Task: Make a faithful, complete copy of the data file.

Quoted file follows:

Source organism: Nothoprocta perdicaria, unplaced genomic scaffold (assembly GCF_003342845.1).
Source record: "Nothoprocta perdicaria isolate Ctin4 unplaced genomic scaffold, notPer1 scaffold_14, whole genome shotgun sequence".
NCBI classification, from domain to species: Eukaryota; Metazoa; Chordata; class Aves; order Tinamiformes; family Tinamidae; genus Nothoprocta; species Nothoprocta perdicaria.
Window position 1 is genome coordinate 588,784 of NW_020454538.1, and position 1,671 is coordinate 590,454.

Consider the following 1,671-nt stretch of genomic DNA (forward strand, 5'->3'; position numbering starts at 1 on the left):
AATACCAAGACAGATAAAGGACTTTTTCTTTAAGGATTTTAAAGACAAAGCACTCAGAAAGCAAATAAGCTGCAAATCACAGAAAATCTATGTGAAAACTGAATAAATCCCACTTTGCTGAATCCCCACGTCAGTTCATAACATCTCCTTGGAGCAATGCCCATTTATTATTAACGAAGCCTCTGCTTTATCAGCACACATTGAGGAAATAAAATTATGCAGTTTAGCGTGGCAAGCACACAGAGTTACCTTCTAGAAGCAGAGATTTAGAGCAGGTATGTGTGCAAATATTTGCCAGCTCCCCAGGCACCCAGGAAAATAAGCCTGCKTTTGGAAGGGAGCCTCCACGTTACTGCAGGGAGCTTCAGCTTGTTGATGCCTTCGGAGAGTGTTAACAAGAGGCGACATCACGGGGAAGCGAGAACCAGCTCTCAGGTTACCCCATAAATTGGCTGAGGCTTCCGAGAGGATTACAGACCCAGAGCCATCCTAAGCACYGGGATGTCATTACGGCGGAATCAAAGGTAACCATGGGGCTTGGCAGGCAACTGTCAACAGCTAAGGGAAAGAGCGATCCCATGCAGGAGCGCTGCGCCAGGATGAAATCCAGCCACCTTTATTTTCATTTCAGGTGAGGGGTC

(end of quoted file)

Source organism: Nothoprocta perdicaria, unplaced genomic scaffold (assembly GCF_003342845.1).
Source record: "Nothoprocta perdicaria isolate Ctin4 unplaced genomic scaffold, notPer1 scaffold_14, whole genome shotgun sequence".
NCBI classification, from domain to species: Eukaryota; Metazoa; Chordata; class Aves; order Tinamiformes; family Tinamidae; genus Nothoprocta; species Nothoprocta perdicaria.
Window position 1 is genome coordinate 588,784 of NW_020454538.1, and position 1,671 is coordinate 590,454.

Consider the following 1,671-nt stretch of genomic DNA (forward strand, 5'->3'; position numbering starts at 1 on the left):
AATACCAAGACAGATAAAGGACTTTTTCTTTAAGGATTTTAAAGACAAAGCACTCAGAAAGCAAATAAGCTGCAAATCACAGAAAATCTATGTGAAAACTGAATAAATCCCACTTTGCTGAATCCCCACGTCAGTTCATAACATCTCCTTGGAGCAATGCCCATTTATTATTAACGAAGCCTCTGCTTTATCAGCACACATTGAGGAAATAAAATTATGCAGTTTAGCGTGGCAAGCACACAGAGTTACCTTCTAGAAGCAGAGATTTAGAGCAGGTATGTGTGCAAATATTTGCCAGCTCCCCAGGCACCCAGGAAAATAAGCCTGCKTTTGGAAGGGAGCCTCCACGTTACTGCAGGGAGCTTCAGCTTGTTGATGCCTTCGGAGAGTGTTAACAAGAGGCGACATCACGGGGAAGCGAGAACCAGCTCTCAGGTTACCCCATAAATTGGCTGAGGCTTCCGAGAGGATTACAGACCCAGAGCCATCCTAAGCACYGGGATGTCATTACGGCGGAATCAAAGGTAACCATGGGGCTTGGCAGGCAACTGTCAACAGCTAAGGGAAAGAGCGATCCCATGCAGGAGCGCTGCGCCAGGATGAAATCCAGCCACCTTTATTTTCATTTCAGGTGAGGGGTC